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Author:Admin2
Photo by James A. McBride In photo, Sister Sheila Murphy and family members stand on the floor of the recently dedicated Sister Sheila Murphy, SSJ. Gymnasium in Wildwood. Two Sisters of St. Joseph received the high honor of having their names painted on school basketball courts. Notre Dame de la Mer Parish, in celebration of the Sisters of St. Joseph, dedicated and named its two school gymnasiums in honor of two sisters on March 16. The gymnasium at the Early Education/Pastoral Life and Conference Center became the "Sister Sheila Murphy, SSJ Gymnasium." Sister Sheila currently serves as administrative director of Cape Trinity Catholic, and was principal of St. Ann Regional School from 1985-2010. Wildwood Catholic High School and Cape Trinity Catholic School is now the home of the "Sister Mary Ellen Ford, SSJ Gymnasium." Sister Mary Ellen was a former principal of the high school, leading the Crusader community from 1987-97, with the mantra, "small in number, big in heart." Sister Mary Ellen died Sept. 2, 2013. Each gymnasium features a specially designed permanent floor art at center court, displaying the names of each sister framed with the logo of the Sisters of St. Joseph. Father Michael Field, Notre Dame de la Mer pastor, said; "The sacrifices of time, talent and treasure by religious and lay administrators and faculty have reaped tremendous rewards with young people going on to do great things with their Catholic school backgrounds. To be able to recognize these two remarkable and dedicated women in this meaningful way, openly reinforces the importance and impact of Catholic school education."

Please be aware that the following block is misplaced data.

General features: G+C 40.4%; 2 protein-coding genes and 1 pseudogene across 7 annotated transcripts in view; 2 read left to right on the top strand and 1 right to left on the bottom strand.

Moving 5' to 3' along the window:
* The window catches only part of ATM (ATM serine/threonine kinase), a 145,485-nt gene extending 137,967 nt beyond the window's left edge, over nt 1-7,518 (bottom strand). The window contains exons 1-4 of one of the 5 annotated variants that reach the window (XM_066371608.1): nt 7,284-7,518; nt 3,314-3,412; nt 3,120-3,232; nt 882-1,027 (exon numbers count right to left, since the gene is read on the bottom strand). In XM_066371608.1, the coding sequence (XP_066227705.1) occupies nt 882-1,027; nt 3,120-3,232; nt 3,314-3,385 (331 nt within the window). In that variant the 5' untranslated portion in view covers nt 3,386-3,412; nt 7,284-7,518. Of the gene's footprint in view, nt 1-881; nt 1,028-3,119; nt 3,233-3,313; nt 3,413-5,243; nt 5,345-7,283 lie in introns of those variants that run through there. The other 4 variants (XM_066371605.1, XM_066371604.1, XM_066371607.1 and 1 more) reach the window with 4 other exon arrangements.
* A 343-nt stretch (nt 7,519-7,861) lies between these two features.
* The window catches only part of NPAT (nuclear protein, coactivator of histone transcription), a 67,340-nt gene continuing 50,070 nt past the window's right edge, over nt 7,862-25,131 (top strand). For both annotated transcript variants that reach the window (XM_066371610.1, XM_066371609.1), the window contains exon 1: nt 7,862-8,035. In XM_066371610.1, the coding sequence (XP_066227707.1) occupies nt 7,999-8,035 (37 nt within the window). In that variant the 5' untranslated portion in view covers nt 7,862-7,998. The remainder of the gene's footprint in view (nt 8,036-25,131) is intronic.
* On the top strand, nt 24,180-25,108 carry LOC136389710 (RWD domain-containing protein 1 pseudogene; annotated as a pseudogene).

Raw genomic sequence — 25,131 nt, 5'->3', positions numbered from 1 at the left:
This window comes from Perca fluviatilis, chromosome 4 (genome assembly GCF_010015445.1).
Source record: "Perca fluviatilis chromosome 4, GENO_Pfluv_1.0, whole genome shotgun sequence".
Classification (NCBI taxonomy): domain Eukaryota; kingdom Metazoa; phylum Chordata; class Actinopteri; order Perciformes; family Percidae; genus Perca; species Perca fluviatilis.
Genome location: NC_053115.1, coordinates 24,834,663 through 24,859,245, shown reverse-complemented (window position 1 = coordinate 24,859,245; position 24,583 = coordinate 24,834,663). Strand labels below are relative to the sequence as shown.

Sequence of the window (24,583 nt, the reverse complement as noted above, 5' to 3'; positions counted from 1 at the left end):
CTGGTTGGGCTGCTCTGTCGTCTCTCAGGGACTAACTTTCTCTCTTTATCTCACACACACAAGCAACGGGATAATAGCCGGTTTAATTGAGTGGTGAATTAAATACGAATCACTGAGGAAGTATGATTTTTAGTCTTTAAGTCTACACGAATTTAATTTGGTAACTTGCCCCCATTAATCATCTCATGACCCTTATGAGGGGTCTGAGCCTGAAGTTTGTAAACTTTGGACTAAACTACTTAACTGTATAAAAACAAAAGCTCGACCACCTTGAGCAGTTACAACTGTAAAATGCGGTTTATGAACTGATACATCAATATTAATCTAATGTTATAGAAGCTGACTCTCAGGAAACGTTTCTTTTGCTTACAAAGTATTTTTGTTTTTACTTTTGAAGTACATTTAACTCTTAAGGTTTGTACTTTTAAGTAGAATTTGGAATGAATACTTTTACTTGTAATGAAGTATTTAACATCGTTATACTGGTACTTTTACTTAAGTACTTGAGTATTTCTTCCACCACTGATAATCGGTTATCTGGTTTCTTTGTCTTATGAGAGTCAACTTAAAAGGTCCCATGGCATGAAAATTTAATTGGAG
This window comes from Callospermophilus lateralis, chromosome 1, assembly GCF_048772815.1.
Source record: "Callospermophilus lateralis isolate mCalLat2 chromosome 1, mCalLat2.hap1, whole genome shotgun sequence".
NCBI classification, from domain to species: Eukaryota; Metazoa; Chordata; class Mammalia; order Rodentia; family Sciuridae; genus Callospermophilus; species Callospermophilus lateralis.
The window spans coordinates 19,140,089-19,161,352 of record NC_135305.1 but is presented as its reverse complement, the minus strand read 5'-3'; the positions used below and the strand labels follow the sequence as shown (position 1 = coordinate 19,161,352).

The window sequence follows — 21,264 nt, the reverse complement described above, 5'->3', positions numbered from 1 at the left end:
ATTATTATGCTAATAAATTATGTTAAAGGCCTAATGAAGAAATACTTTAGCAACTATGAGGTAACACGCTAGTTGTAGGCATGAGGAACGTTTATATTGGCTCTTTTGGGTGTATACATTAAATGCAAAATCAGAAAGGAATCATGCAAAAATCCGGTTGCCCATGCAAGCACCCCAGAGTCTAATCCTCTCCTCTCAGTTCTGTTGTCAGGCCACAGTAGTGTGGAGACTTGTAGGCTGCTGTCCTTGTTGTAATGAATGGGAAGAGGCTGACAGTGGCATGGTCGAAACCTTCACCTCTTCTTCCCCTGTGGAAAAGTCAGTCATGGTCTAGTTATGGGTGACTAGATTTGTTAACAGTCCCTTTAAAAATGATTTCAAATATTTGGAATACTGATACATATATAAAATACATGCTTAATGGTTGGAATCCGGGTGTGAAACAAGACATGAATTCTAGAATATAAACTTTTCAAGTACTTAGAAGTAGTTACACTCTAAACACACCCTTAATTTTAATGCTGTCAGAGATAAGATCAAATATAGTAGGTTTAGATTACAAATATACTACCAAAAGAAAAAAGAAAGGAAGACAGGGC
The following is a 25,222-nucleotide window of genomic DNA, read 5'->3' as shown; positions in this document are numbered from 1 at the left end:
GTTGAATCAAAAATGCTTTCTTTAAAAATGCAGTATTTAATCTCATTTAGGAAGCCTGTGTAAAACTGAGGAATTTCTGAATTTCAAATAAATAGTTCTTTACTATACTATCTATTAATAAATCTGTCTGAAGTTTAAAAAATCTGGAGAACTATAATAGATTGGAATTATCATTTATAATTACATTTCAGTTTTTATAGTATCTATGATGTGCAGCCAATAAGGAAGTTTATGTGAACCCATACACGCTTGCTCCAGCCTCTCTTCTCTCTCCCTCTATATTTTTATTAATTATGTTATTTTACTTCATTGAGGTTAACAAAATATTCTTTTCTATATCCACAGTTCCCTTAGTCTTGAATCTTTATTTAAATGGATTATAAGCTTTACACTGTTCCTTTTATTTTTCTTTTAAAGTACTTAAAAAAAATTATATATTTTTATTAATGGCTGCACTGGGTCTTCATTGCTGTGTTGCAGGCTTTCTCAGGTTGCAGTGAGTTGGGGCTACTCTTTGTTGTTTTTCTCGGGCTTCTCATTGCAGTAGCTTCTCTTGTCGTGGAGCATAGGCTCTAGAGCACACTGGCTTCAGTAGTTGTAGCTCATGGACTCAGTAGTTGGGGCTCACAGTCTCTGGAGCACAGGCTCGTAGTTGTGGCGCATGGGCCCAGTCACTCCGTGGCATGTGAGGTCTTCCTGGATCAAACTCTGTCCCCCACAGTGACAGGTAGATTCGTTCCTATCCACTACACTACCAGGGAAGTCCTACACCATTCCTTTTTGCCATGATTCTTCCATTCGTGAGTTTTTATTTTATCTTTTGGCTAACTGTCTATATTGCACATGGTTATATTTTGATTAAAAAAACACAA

Thursday, 20 March 2014 | Print | PDF |  E-mail | Report
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Author:Peter G. Sånchez